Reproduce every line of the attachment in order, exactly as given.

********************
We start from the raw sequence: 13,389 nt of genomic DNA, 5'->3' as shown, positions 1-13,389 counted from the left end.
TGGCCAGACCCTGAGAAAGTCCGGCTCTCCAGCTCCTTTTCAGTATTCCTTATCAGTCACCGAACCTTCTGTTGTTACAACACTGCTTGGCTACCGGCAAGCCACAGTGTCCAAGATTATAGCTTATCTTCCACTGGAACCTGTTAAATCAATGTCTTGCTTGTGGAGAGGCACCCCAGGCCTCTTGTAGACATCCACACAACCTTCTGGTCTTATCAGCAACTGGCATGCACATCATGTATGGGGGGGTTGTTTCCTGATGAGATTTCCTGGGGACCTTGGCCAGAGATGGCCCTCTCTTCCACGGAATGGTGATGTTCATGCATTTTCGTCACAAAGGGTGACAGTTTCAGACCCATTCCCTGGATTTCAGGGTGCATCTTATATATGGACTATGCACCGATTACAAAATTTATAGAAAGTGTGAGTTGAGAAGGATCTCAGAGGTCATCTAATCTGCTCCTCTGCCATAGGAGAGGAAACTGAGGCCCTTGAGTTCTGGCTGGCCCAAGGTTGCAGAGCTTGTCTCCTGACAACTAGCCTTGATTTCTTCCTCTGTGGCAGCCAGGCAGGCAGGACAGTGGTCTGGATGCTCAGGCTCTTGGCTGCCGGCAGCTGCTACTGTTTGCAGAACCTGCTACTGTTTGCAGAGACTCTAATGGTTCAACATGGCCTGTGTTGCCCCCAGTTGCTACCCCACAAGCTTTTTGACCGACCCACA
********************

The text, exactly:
We start from the raw sequence: 13,389 nt of genomic DNA, 5'->3' as shown, positions 1-13,389 counted from the left end.
TGGCCAGACCCTGAGAAAGTCCGGCTCTCCAGCTCCTTTTCAGTATTCCTTATCAGTCACCGAACCTTCTGTTGTTACAACACTGCTTGGCTACCGGCAAGCCACAGTGTCCAAGATTATAGCTTATCTTCCACTGGAACCTGTTAAATCAATGTCTTGCTTGTGGAGAGGCACCCCAGGCCTCTTGTAGACATCCACACAACCTTCTGGTCTTATCAGCAACTGGCATGCACATCATGTATGGGGGGGTTGTTTCCTGATGAGATTTCCTGGGGACCTTGGCCAGAGATGGCCCTCTCTTCCACGGAATGGTGATGTTCATGCATTTTCGTCACAAAGGGTGACAGTTTCAGACCCATTCCCTGGATTTCAGGGTGCATCTTATATATGGACTATGCACCGATTACAAAATTTATAGAAAGTGTGAGTTGAGAAGGATCTCAGAGGTCATCTAATCTGCTCCTCTGCCATAGGAGAGGAAACTGAGGCCCTTGAGTTCTGGCTGGCCCAAGGTTGCAGAGCTTGTCTCCTGACAACTAGCCTTGATTTCTTCCTCTGTGGCAGCCAGGCAGGCAGGACAGTGGTCTGGATGCTCAGGCTCTTGGCTGCCGGCAGCTGCTACTGTTTGCAGAACCTGCTACTGTTTGCAGAGACTCTAATGGTTCAACATGGCCTGTGTTGCCCCCAGTTGCTACCCCACAAGCTTTTTGACCGACCCACA